A white, hysterical-looking middle-aged expatriate woman stood at the end of her nameless street one day trying to hail a taxicab. Almost two hours had gone by since she had first set out from her home, freshly dressed and ready to tackle her day’s events. By her count, no less than a hundred cab drivers had slowed down, looked her over, and burned rubber as they quickly took off in open rejection of her as a potential passenger.
“I don’t smoke!” she yelled at one driver who had turned her down.
“I make friends easily,” she screamed to another. “I’ll get along with everyone else riding in your taxi!”
“I just took a bath!” was her final, humiliating effort at trying to stop a cab with words. It was time to use her body.
Brakes squealed as the woman threw herself into the middle of the road, offering the next driver the choice of picking her up or running her over. He chose neither. He managed to drive around her, much to the annoyance of the traffic coming from the other direction.
A local resident had been standing across the street observing her for almost half an hour. He crossed the street and approached her.
“You are taking this much too personally,” advised the local.
“You speak English,” said the woman. “Do you think you could help me get a cab? None of them apparently will stop for me.”
“It’s because you look too desperate.”
“I AM desperate,” she said. “I was supposed to be somewhere about an hour ago. Do they have something against white middle-aged expatriate women? Do we pose some kind of risk? None of the guidebooks mention this. Please tell me how to stop a cab.” “Act like you couldn’t care less if he stopped. Don’t even make eye contact. Just stand there as if you are not waiting for a taxi. Then they will stop.”
She thought about his idea for a minute. “OK, let’s test your theory.”
The woman stood close to the curb and looked anywhere but in the street. She bent down to tie a shoelace. While her eyes were on the ground she heard a car pull up beside her. “I don’t believe it!” she thought. “The man is right.” She quickly looked up to discover it was a taxi. She headed for the door. The driver got a look at her and sped away.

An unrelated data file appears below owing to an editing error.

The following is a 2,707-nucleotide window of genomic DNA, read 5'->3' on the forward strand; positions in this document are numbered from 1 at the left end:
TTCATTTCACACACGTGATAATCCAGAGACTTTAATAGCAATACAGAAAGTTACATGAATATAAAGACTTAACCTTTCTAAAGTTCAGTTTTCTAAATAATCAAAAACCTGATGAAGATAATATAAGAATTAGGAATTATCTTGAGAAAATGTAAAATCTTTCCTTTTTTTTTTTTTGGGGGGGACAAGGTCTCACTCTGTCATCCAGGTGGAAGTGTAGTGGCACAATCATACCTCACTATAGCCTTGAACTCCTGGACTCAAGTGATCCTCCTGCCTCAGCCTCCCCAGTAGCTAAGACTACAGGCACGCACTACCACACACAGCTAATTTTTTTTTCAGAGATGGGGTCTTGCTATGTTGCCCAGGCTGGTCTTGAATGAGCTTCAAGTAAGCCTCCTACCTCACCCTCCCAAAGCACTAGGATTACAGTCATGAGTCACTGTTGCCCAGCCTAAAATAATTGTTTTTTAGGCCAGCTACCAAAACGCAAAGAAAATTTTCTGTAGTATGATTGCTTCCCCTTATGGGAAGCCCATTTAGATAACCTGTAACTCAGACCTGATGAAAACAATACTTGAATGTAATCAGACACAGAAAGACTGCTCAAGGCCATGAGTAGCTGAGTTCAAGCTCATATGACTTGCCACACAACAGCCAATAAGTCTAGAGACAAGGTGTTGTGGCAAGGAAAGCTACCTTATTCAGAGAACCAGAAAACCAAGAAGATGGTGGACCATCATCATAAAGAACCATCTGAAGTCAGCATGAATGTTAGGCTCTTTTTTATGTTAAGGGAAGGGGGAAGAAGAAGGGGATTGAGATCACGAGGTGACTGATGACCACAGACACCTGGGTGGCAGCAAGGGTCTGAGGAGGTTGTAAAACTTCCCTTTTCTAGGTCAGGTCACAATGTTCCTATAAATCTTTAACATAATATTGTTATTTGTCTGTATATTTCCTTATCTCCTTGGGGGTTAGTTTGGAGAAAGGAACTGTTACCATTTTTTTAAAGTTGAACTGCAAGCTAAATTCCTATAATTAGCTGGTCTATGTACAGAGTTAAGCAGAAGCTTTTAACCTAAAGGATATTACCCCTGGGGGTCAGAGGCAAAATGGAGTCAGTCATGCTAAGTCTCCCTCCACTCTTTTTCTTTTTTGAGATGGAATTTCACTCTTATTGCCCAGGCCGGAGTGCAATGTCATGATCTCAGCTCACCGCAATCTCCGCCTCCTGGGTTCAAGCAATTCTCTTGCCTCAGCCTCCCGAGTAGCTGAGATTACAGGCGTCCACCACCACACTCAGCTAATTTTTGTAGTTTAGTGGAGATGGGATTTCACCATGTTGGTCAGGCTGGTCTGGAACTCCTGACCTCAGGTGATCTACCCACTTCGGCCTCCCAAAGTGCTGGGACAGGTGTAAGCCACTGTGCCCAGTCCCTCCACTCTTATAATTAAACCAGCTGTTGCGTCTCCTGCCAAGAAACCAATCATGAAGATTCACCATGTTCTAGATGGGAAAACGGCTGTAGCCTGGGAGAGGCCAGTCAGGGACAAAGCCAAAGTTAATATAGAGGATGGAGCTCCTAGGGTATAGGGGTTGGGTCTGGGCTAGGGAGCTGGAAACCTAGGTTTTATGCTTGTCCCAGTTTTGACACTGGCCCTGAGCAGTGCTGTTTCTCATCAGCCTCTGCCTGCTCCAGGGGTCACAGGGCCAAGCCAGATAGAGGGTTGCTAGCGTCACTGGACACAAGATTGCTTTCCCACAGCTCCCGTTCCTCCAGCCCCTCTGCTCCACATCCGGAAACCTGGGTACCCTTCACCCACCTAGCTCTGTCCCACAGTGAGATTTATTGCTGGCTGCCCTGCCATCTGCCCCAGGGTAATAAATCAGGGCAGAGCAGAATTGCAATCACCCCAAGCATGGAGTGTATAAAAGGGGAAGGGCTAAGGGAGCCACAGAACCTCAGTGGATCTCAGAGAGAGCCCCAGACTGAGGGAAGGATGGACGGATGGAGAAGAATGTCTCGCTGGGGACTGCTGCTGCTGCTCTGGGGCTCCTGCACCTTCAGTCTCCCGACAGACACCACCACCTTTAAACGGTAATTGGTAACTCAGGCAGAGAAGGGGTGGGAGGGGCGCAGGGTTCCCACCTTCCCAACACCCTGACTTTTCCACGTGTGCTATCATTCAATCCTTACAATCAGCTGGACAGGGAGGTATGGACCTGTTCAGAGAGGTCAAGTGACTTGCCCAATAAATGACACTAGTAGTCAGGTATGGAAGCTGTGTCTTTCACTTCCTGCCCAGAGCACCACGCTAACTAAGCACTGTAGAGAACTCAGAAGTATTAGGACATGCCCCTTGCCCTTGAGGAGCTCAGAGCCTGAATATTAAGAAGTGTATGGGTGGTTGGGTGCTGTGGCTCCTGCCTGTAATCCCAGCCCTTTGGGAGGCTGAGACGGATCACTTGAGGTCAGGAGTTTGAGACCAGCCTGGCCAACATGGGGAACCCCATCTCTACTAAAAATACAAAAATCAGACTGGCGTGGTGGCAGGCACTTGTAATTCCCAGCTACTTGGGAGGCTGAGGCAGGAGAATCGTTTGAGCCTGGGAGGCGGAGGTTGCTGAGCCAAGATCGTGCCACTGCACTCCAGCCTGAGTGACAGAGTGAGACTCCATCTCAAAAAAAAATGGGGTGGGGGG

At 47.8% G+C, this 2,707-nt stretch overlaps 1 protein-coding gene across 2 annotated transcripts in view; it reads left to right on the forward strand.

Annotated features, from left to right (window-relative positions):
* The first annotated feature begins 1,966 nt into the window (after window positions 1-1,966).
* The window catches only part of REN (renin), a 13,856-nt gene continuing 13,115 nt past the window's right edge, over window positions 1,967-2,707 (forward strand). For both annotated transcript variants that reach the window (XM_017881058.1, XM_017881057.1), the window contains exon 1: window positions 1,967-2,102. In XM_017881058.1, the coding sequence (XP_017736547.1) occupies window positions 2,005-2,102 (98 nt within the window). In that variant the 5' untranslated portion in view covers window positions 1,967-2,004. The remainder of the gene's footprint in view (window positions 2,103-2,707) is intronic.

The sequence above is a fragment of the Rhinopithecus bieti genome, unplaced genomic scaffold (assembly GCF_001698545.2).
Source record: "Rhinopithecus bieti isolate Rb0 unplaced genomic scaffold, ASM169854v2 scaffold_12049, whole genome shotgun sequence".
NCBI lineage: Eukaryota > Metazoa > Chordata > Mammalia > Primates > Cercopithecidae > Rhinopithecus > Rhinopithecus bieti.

“See? I rest my case,” she said to her so-called helper.
“You made eye-contact. Try again.”
She pulled a newspaper out of her bag and began reading the business news, seemingly oblivious to her surroundings. She sensed a car had stopped. Without taking her eyes off the newspaper, she shouted her destination. She thought she heard something approximating “hop in, lady” but knew she must have imagined in.
Nevertheless, she put the newspaper away and reached for the door handle, only to find it suddenly gone.
“What did I do wrong that time?”
“He saw you.”
The expatriate woman was exhausted by now. She looked over at the man who was trying to help her carefully. “Why are you so interested in my plight? I would think I am providing good entertainment for you.”
“I wouldn’t want you to get the wrong idea about my culture.”
“And what idea would I be getting?”
“That our taxi drivers are rude and drive like maniacs.”
The woman bit down hard on her tongue. She was, after all, a temporary resident in this man’s country and did not wish to offend him.
“What makes the taxi drivers different from bus drivers or ordinary drivers for that matter?” she asked politely. “When I’m not being rejected by taxi drivers, I drive myself around. It just so happens my husband needed the car today. It seems to me,” and she moved slowly with her words, “that when I’m in my car, everyone around me, and especially the taxis, drive like irresponsible maniacs.”
“I never said anything about irresponsible. I merely used the word maniac,” said the stranger.
“Stopping suddenly in the middle of the flow of traffic to pick up a fare is not irresponsible?” she asked.
“What if he was stopping to pick YOU up?”
“Is that the secret?” she cried, side-stepping the ethical question he had put to her. “I am standing in the wrong spot. This street isn’t busy enough. That’s it! If a driver has had to stop suddenly and practically cause a four-car pile-up, then and ONLY THEN will he stop for passengers. Am I right?”
The man just smiled at her. “Why don’t you try it and see?”
“Not today. I’m too tired now. Tomorrow perhaps I’ll go out and cause an accident.”
“But thanks for the advice,” she added.
He didn’t hear her. He was closing the door to a taxi that had just stopped to pick him up.